By Crystal Anderson
Durango’s legendary locomotive has long rolled through south- west Colorado, and riders sit back and watch the scenery. Several times a year, they can now also savor the state’s beverage of choice – craft beer.
“We belong to a great brew town, and our brewers are known more than the train is,” said Christian Robbins, marketing manager for the Durango & Silverton Narrow Gauge Railroad. “It brings two great things together.”
Durango’s Brew Train, now in its third year, combines beer and railroading on a picturesque, seven- hour trip along the Animas River. Starting midmorning, craft beer enthusiasts hop aboard an 1880s train and enjoy incredible Animas River vistas, bluegrass music and, of course, great local beer.
“It’s a wonderful opportunity with a captive audience who are really excited about beer and beer culture,” said Erik Maxson, owner and head brewer at BREW Pub and Kitchen in Durango.
Riders sample and learn about beers from Durango’s six breweries. While ascending along a railroad built in the late 1800s, riders have the opportunity to meet and talk with brewers, enjoy the camaraderie of other beer enthusiasts and drink in the flavor of the brewing culture.
“Being the brewer is a great advantage because I have the answers,” Maxson said of riding the train with customers. “Whether they are the beer geeks and enthusiasts or they’re people who are looking for something new to try, this is a wonderful way to build relationships.”
After around two and a half hours, riders disembark and step into a mini-beer and bluegrass festival in Cascade Canyon, an area known for its majestic waterfalls and deep valleys. “When you get to Cascade, it’s just stupendous,” said Irene Barry, a wine enthusiast who’s ridden the railroad’s wine train, and worked on the brew train. “You’re in a beautiful setting right near the river. It puts such a nice twist on the train.”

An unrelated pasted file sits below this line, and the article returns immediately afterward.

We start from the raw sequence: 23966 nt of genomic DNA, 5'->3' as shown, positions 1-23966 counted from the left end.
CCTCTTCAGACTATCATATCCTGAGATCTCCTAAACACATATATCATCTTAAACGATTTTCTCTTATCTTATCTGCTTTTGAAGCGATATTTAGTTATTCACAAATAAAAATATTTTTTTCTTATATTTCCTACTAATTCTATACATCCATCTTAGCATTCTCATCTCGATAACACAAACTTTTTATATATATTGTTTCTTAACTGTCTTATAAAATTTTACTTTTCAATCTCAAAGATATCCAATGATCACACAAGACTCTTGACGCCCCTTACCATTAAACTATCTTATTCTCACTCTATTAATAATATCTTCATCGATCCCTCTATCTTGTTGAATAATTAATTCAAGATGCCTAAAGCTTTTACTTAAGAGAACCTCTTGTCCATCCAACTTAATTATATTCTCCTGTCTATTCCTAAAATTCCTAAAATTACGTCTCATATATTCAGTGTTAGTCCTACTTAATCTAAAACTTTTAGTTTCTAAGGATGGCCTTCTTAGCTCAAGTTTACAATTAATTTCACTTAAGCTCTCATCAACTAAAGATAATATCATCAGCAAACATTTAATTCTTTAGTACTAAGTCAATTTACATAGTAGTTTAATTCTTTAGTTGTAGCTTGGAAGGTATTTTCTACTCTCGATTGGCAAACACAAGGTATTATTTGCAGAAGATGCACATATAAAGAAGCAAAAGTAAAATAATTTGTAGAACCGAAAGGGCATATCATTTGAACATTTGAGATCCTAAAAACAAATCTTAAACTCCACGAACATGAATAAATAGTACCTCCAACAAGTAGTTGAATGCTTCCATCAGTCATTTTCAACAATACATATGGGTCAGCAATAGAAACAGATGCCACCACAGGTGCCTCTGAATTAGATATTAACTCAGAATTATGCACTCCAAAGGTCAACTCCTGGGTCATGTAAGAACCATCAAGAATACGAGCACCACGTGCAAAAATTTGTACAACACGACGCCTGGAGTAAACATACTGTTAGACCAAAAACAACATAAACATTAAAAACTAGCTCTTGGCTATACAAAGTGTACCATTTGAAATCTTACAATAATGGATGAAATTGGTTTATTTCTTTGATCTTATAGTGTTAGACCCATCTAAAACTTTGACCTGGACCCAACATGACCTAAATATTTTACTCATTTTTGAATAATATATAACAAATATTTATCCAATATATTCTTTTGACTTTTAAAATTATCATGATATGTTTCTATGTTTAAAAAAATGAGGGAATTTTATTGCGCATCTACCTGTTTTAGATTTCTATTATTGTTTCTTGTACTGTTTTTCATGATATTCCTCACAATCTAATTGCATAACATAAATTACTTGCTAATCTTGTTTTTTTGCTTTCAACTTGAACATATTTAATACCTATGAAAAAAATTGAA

For an hour or two, riders wander around the cavern, enjoy catered grub and brews, and listen to the sounds of local bluegrass bands.
“People kick back, eat some food, listen to blues and drink some brews,” Robbins said. “And then the whistle blows, and we’re back, rolling into town.”
Just like the craft beer movement, the brew train concept is gaining speed among beer lovers in other states, including New Mexico and California.
On many excursions, the train merely provides the transportation to local breweries along a scenic route. On the Durango Brew Train, the beer travels with you. Durango-area breweries on the rail run include BREW Pub and Kitchen, Carver Brewing Co., Ska Brewing Co., Durango Brewing Co. and Animas Brewing Co.
“Colorado is a great beer state and we want people to follow their passion for beer and ride the train,” Robbins said. “They already love beer, and the train is a bonus.”
The railroad offers three brew trains throughout the summer: June 12, Sept. 4 and Oct. 2. For more information on the train or to purchase tickets, visit www.durangotrain.com/events
Crystal Anderson is an adventure-seeking journalist who loves exploring local breweries, the mountains and Colorado’s hidden wonders.